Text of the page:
How do you feel about your – or someone else’s – behaviour? Permission to let go.

Let me give you some “Permission”

You (or someone else) may have engaged in a not-OK behaviour but you (or someone else) are/is OK as a person. I believe that you (someone else) did the best you could have – as you saw it at the time – when everything was known and taken into account. Therefore you do not deserve blame from me or anyone.

In other words:

Don’t blame yourself

Don’t accept blame from anyone else (including the Parent Ego figures in your imagination)

You did your best – or what you had to do – given the circumstances.

We may disagree with the behaviour (your own or someone else’s) but behaviour is a message from the person not the person themselves. If you believe this statement, you will look for the highest intention behind any behaviour and try to find the real person behind it. This includes how you talk to and view yourself.

Blame does not help. (Towards someone else or towards yourself)

It traps and binds and prevents the very change it seeks to bring about.

Forgiveness is a decision to make a fresh start and to remove – from past events – the power to control our lives in the future.

It is an act of liberation for us and for others.

Acknowledgement to Peter Flowerdew

Permission is a very important part of Transactional Analysis.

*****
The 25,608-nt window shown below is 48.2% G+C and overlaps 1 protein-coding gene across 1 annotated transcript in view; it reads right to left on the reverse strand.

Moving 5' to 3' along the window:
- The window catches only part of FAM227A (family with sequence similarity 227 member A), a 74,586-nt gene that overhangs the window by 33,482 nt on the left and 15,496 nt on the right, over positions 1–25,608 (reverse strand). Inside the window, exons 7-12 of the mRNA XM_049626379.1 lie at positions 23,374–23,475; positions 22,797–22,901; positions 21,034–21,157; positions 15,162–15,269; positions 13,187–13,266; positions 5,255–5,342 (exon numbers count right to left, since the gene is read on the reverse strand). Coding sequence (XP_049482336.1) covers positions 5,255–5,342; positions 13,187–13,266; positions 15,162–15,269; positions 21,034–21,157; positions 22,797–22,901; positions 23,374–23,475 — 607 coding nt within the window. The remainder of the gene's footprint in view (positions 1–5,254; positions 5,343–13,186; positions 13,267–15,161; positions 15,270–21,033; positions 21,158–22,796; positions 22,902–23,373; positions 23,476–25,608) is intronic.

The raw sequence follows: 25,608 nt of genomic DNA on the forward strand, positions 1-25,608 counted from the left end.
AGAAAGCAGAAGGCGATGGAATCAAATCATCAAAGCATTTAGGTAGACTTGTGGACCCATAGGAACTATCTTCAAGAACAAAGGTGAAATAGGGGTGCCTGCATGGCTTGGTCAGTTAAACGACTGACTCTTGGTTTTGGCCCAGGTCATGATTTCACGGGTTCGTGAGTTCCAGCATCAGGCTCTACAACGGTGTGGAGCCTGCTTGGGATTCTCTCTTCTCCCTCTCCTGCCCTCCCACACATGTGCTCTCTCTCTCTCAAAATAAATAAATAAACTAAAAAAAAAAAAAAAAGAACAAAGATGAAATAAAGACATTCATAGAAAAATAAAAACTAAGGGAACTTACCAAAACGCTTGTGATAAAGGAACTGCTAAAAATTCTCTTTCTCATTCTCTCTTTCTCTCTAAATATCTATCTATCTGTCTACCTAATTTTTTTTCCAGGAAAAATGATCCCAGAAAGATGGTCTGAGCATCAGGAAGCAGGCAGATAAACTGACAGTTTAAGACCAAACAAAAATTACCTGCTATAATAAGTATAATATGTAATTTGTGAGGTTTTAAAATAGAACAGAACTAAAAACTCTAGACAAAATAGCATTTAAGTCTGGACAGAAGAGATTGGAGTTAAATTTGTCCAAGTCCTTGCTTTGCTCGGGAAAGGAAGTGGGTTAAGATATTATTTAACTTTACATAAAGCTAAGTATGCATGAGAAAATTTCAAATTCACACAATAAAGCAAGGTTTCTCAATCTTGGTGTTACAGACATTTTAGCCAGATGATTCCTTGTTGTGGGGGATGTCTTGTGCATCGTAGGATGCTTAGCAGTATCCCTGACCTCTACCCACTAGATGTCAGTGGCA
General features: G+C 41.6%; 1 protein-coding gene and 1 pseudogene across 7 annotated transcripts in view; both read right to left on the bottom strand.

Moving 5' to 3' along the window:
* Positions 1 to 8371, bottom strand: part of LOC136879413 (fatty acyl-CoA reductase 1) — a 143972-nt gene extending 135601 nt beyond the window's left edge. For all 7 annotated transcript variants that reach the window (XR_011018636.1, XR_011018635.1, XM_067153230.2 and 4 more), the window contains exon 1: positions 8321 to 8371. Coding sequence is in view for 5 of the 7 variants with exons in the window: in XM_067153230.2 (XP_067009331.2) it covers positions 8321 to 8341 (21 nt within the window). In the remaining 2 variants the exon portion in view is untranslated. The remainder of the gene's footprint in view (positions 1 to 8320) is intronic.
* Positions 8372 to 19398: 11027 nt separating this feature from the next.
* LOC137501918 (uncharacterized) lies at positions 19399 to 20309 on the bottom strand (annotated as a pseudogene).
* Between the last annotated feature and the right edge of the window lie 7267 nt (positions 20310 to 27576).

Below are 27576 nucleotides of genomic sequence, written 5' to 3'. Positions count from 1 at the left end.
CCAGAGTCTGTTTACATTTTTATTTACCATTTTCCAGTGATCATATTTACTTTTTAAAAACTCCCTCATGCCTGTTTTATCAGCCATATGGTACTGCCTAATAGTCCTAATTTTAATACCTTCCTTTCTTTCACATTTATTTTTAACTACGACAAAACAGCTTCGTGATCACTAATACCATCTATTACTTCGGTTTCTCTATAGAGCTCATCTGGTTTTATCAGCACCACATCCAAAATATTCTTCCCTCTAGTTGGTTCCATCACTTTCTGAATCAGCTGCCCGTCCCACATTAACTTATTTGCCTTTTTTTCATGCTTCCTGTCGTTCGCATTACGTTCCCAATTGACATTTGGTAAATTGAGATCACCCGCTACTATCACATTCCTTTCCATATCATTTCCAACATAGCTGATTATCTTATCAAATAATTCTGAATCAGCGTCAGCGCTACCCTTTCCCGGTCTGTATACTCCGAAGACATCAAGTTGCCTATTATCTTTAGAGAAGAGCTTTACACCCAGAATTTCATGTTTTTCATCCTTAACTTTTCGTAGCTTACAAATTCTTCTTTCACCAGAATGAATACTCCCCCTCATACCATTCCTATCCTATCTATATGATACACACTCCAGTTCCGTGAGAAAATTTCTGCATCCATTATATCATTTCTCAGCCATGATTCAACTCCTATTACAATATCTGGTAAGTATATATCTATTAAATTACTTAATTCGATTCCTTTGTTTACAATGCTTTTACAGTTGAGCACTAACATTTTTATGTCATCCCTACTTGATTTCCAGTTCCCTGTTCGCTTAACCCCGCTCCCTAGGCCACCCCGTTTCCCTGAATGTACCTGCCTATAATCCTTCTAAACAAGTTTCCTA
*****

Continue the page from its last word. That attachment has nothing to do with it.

It’s a situation in which the therapist says

“You can do what your parents or other people told you not to do” or

“You don’t have to keep doing what you decided to do as a child”

For example, if a person is now very shy was told

“Don’t ask for anything”

one permission would be to ask for what is wanted or needed.

Claude Steiner

In the not OK behaviour, we are following strategies we decided upon as a young children. These strategies were the best ways we could work out as infants to survive and get what we wanted from a world that may have seemed hostile. As grown ups we still pursue these same patterns at times. We may do this even though the results are painful or unproductive. The behaviour might be doing something or not doing something as in Claude Steiner’s example above.

Come and talk to me about behaviours that have been unproductive and painful.





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